Though the Arctic Ocean and Hudson Bay are covered in sea ice almost every winter, other peripheral seas vary widely in the extent of sea ice from year to year.
At the end of summer (September), only the multi-year ice at the very center of the Arctic Ocean remains unmelted. This region of multi-year ice is composed of several ice massifs, whose extent and locations vary widely from year to year. In some years the area of sea ice draws closer to the Siberian coast, at others to the Canadian or Alaskan coast. Operations to maintain the safety of the NSR require monitoring and assessment of these trends. In the example illustrated in the image below (September 1986), we can see that multi-year ice reached both coasts of Severnaya Zemlya and Wrangel Island, and an ice massif with higher concentration appeared off the coast of Novaya Zemlya.
3.2.5 Ocean Currents and Ice Drifts in the Arctic Ocean
Although few wide-area observations of ocean currents in the Arctic Ocean are currently available, it is clear that the surface layer and intermediate layer behave in different ways.
Two main currents exchange water between the Arctic Ocean and the world's other oceans through the Fram Strait. The West Spitsbergen Current is a northward-flowing extension of the Norwegian-Atlantic current, which is itself a branch of the Gulf Stream. As it reaches the Arctic Ocean this current sinks below the Arctic surface water to transform into the intermediate water layer, flowing along the Eurasian continental shelf into the inside of the Arctic Ocean. At the center of the ocean this current winds around to the north coast of Canada and flows in the same direction as the surface current of the Arctic Ocean.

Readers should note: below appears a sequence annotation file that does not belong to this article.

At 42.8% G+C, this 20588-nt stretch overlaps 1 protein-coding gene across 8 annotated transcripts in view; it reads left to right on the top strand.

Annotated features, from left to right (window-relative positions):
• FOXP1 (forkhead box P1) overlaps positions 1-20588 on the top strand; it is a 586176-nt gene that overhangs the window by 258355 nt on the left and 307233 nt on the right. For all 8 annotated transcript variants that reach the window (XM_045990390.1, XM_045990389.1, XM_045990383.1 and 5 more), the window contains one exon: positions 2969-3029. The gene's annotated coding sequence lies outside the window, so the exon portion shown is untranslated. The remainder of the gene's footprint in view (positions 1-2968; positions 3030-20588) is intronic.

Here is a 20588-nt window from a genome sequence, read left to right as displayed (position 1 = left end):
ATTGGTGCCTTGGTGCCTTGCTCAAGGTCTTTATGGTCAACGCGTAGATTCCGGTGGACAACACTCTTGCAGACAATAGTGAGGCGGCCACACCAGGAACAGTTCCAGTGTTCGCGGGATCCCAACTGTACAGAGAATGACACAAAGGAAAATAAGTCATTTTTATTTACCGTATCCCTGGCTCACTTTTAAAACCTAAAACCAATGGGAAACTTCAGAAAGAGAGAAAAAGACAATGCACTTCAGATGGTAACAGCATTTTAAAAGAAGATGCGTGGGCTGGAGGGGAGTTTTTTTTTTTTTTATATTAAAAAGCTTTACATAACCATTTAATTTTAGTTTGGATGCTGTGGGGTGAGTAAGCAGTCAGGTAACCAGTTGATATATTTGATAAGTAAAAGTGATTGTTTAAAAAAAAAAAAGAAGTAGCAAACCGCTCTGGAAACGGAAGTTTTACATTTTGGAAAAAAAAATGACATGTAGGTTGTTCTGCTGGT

One of the prominent surface currents in the Arctic Ocean is a low-velocity current rotating clockwise around the mid-point between the north coast of Alaska and the North Pole. The outer flow of the current has higher velocity and more constant direction than the inner flow has. The direction of the inner flow is less stable. The sea ice drifts on these currents, which are collectively known as the Beaufort Gyre. On the Siberian side, the Beaufort Gyre flows from the Bering Strait to the Fram Strait. Nansen's Fram and most of the vessels that were firmly beset in the polar ice drifted on this gyrating current.
On the Siberian continental shelf a current flows from west to east.